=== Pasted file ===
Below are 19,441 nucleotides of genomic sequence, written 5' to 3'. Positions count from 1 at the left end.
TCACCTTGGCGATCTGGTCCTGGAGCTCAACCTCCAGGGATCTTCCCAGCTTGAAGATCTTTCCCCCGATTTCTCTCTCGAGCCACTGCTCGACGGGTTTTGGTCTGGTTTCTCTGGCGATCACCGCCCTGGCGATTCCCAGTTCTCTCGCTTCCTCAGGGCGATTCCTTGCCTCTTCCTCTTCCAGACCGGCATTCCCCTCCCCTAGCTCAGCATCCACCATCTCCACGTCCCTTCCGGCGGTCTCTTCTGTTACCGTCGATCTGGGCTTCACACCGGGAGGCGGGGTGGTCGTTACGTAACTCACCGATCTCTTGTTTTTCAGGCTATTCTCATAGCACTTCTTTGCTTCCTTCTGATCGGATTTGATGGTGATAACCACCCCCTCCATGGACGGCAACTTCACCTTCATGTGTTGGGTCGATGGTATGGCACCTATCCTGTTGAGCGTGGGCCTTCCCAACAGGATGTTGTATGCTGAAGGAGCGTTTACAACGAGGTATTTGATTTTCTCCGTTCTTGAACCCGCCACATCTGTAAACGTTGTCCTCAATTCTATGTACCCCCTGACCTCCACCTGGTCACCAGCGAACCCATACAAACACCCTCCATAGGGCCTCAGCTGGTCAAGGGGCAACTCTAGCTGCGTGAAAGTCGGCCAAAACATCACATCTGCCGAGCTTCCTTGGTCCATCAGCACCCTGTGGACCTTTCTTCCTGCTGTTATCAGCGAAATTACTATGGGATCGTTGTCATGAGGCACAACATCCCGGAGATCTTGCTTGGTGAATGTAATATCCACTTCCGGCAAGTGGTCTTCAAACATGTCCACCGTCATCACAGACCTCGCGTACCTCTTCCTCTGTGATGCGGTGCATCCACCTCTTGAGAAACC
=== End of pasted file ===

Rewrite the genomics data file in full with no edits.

Below are 19,441 nucleotides of genomic sequence, written 5' to 3'. Positions count from 1 at the left end.
TCACCTTGGCGATCTGGTCCTGGAGCTCAACCTCCAGGGATCTTCCCAGCTTGAAGATCTTTCCCCCGATTTCTCTCTCGAGCCACTGCTCGACGGGTTTTGGTCTGGTTTCTCTGGCGATCACCGCCCTGGCGATTCCCAGTTCTCTCGCTTCCTCAGGGCGATTCCTTGCCTCTTCCTCTTCCAGACCGGCATTCCCCTCCCCTAGCTCAGCATCCACCATCTCCACGTCCCTTCCGGCGGTCTCTTCTGTTACCGTCGATCTGGGCTTCACACCGGGAGGCGGGGTGGTCGTTACGTAACTCACCGATCTCTTGTTTTTCAGGCTATTCTCATAGCACTTCTTTGCTTCCTTCTGATCGGATTTGATGGTGATAACCACCCCCTCCATGGACGGCAACTTCACCTTCATGTGTTGGGTCGATGGTATGGCACCTATCCTGTTGAGCGTGGGCCTTCCCAACAGGATGTTGTATGCTGAAGGAGCGTTTACAACGAGGTATTTGATTTTCTCCGTTCTTGAACCCGCCACATCTGTAAACGTTGTCCTCAATTCTATGTACCCCCTGACCTCCACCTGGTCACCAGCGAACCCATACAAACACCCTCCATAGGGCCTCAGCTGGTCAAGGGGCAACTCTAGCTGCGTGAAAGTCGGCCAAAACATCACATCTGCCGAGCTTCCTTGGTCCATCAGCACCCTGTGGACCTTTCTTCCTGCTGTTATCAGCGAAATTACTATGGGATCGTTGTCATGAGGCACAACATCCCGGAGATCTTGCTTGGTGAATGTAATATCCACTTCCGGCAAGTGGTCTTCAAACATGTCCACCGTCATCACAGACCTCGCGTACCTCTTCCTCTGTGATGCGGTGCATCCACCTCTTGAGAAACC